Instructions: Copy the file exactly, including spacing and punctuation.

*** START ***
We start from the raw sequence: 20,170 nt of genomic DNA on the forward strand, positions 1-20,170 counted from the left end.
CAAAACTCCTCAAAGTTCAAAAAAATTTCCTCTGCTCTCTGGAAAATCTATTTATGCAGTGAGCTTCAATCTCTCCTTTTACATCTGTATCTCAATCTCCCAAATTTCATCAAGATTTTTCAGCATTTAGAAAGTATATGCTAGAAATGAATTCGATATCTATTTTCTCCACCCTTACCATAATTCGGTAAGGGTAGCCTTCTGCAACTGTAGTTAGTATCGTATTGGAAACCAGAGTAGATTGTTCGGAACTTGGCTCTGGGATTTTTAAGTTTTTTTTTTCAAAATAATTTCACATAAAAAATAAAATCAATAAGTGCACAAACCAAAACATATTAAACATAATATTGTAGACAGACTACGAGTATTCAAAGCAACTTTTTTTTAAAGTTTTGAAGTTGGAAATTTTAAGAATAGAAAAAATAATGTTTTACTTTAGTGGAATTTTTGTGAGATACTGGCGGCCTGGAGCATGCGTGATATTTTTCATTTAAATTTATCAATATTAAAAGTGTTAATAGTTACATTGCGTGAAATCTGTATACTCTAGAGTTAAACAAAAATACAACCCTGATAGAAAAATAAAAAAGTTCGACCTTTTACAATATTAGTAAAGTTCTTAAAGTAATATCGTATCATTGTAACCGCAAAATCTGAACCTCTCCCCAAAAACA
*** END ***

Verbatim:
We start from the raw sequence: 20,170 nt of genomic DNA on the forward strand, positions 1-20,170 counted from the left end.
CAAAACTCCTCAAAGTTCAAAAAAATTTCCTCTGCTCTCTGGAAAATCTATTTATGCAGTGAGCTTCAATCTCTCCTTTTACATCTGTATCTCAATCTCCCAAATTTCATCAAGATTTTTCAGCATTTAGAAAGTATATGCTAGAAATGAATTCGATATCTATTTTCTCCACCCTTACCATAATTCGGTAAGGGTAGCCTTCTGCAACTGTAGTTAGTATCGTATTGGAAACCAGAGTAGATTGTTCGGAACTTGGCTCTGGGATTTTTAAGTTTTTTTTTTCAAAATAATTTCACATAAAAAATAAAATCAATAAGTGCACAAACCAAAACATATTAAACATAATATTGTAGACAGACTACGAGTATTCAAAGCAACTTTTTTTTAAAGTTTTGAAGTTGGAAATTTTAAGAATAGAAAAAATAATGTTTTACTTTAGTGGAATTTTTGTGAGATACTGGCGGCCTGGAGCATGCGTGATATTTTTCATTTAAATTTATCAATATTAAAAGTGTTAATAGTTACATTGCGTGAAATCTGTATACTCTAGAGTTAAACAAAAATACAACCCTGATAGAAAAATAAAAAAGTTCGACCTTTTACAATATTAGTAAAGTTCTTAAAGTAATATCGTATCATTGTAACCGCAAAATCTGAACCTCTCCCCAAAAACA